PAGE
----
Writing a résumé: Tips and hints to make yourself look good on paper
When going to the BOC or TOC, it is important to have a strong résumé to make you stand out from all the other candidates — in a good way, of course. Here are some short, informal guidelines for those who have never written a résumé before.
In the heading, the name comes first, and you want that to be the most prominent part. Make it noticeable, under 40 point font, and either left-align or center-align it. A bold name in a formal serif (Garamond, Jenson, Trajan) will suffice. The address at which the writer receives most of his or her mail, as well as a phone number and email address, should also be in the heading. If you have a personal website, list it there as well.
The education section is where you should put intended majors or minors (if relevant), expected graduation date, and the name and location of your school. Once in college, you should try to avoid placing your high school on your résumé. You can include your college GPA if it is high — especially if you are a Dean’s List honoree. If your GPA is poor, leave it off — if recruiters really want to know, they will ask.
Here is the trickiest — and most important — part of your résumé. When listing your experiences, you should choose the ones that connect your skills to the qualifications that the job asks for. However, don’t copy full-length sentences from the job advertisement.
What you should do is try to articulate your skills in a way that sounds similar to the skills the employer is looking for in a candidate. Eliminate use of the first-person (“I did ...”) if possible, and don’t forget to use active verbs when listing the tasks your job entailed. For example, “Flipped burgers” (don’t put that on your résumé) is the correct verb form to use. You should also try to use bulleted lists to make it easier to scan the information. And stay concise — no one wants to read eight paragraphs about your retail experience.
In some cases, your activities might even be more relevant than your actual work experience, and should thus be as boldly and centrally placed. You should try your best to list your most relevant activities. For example, if you are applying for a web design internship, list related activities: copy-writing, search engine optimization, or visual design experience, to give a few examples.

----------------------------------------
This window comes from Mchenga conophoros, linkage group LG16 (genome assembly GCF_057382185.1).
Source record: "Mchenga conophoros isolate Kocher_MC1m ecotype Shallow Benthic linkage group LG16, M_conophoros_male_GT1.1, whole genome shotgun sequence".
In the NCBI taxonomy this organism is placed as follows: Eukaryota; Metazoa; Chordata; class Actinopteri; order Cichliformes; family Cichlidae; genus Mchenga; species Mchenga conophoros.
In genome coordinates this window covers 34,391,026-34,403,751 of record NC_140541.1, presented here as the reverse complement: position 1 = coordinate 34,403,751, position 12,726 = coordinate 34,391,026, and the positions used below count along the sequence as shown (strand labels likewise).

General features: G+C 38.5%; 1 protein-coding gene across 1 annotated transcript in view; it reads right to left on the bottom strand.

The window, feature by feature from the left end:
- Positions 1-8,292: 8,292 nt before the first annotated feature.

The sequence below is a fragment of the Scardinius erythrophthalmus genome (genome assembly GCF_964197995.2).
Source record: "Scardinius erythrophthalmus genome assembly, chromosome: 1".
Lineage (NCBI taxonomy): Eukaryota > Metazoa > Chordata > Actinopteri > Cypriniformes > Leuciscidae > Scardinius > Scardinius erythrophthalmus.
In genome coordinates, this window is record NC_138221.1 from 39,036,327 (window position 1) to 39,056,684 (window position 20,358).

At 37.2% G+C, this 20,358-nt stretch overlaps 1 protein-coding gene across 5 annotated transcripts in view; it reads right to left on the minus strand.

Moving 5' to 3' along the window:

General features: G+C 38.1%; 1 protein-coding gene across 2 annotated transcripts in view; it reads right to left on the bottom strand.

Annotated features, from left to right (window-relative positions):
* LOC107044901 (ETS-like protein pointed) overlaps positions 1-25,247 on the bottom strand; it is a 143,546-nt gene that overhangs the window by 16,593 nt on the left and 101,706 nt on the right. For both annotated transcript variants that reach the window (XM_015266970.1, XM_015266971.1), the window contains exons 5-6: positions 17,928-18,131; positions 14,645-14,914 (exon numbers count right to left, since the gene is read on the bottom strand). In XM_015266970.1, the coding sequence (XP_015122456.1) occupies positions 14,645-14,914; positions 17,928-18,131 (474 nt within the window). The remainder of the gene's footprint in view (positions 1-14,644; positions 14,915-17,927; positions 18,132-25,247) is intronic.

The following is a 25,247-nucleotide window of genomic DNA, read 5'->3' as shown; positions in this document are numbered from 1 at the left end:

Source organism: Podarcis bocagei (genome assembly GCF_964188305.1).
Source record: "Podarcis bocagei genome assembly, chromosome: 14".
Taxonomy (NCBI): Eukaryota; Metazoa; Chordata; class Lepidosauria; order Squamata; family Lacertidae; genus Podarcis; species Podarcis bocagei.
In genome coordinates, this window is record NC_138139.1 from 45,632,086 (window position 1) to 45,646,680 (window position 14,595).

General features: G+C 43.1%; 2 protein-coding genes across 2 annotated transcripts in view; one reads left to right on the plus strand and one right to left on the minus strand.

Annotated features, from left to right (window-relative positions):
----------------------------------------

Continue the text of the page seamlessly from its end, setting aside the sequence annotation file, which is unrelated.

As for other extra-curricular activities, you should highlight activities you’re involved in — a club for which you only attended a single meeting doesn’t count. As always, either cut out irrelevant information or find a way to tie it into the way you sell yourself.
This is where you advertise any skills that haven’t been addressed in the other sections. Be sure you are actually advertising real skills, not generic qualities that anyone can claim. List languages you speak and languages you code in. List a hobby or two that an interviewer might connect with and use to better understand you as a person.
Take your résumé seriously, and have someone like an adviser look over it because their advice will be tremendously valuable. If you don’t, you could make silly mistakes, and your résumé might be perceived as a joke. It will provide the employer with a good laugh, but that is probably not what you are aiming for. Try to be professional, or at least try not to do something foolish.